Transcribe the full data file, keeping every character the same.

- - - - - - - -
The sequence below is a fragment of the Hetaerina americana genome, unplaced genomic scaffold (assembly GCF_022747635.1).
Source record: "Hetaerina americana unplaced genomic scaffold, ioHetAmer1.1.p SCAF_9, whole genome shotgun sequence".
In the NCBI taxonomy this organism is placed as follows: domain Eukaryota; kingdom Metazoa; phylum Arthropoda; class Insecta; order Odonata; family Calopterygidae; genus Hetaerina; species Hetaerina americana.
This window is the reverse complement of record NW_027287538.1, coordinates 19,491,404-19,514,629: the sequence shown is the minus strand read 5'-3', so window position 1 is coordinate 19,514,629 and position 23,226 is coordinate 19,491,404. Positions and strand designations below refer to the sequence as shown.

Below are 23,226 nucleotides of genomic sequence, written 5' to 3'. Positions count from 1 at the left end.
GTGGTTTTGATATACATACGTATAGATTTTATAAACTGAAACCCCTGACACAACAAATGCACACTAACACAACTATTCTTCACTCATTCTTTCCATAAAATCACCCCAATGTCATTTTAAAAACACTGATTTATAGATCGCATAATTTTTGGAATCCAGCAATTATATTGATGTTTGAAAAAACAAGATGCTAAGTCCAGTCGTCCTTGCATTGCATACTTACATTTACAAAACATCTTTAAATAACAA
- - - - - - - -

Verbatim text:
The sequence below is a fragment of the Hetaerina americana genome, unplaced genomic scaffold (assembly GCF_022747635.1).
Source record: "Hetaerina americana unplaced genomic scaffold, ioHetAmer1.1.p SCAF_9, whole genome shotgun sequence".
In the NCBI taxonomy this organism is placed as follows: domain Eukaryota; kingdom Metazoa; phylum Arthropoda; class Insecta; order Odonata; family Calopterygidae; genus Hetaerina; species Hetaerina americana.
This window is the reverse complement of record NW_027287538.1, coordinates 19,491,404-19,514,629: the sequence shown is the minus strand read 5'-3', so window position 1 is coordinate 19,514,629 and position 23,226 is coordinate 19,491,404. Positions and strand designations below refer to the sequence as shown.

Below are 23,226 nucleotides of genomic sequence, written 5' to 3'. Positions count from 1 at the left end.
GTGGTTTTGATATACATACGTATAGATTTTATAAACTGAAACCCCTGACACAACAAATGCACACTAACACAACTATTCTTCACTCATTCTTTCCATAAAATCACCCCAATGTCATTTTAAAAACACTGATTTATAGATCGCATAATTTTTGGAATCCAGCAATTATATTGATGTTTGAAAAAACAAGATGCTAAGTCCAGTCGTCCTTGCATTGCATACTTACATTTACAAAACATCTTTAAATAACAA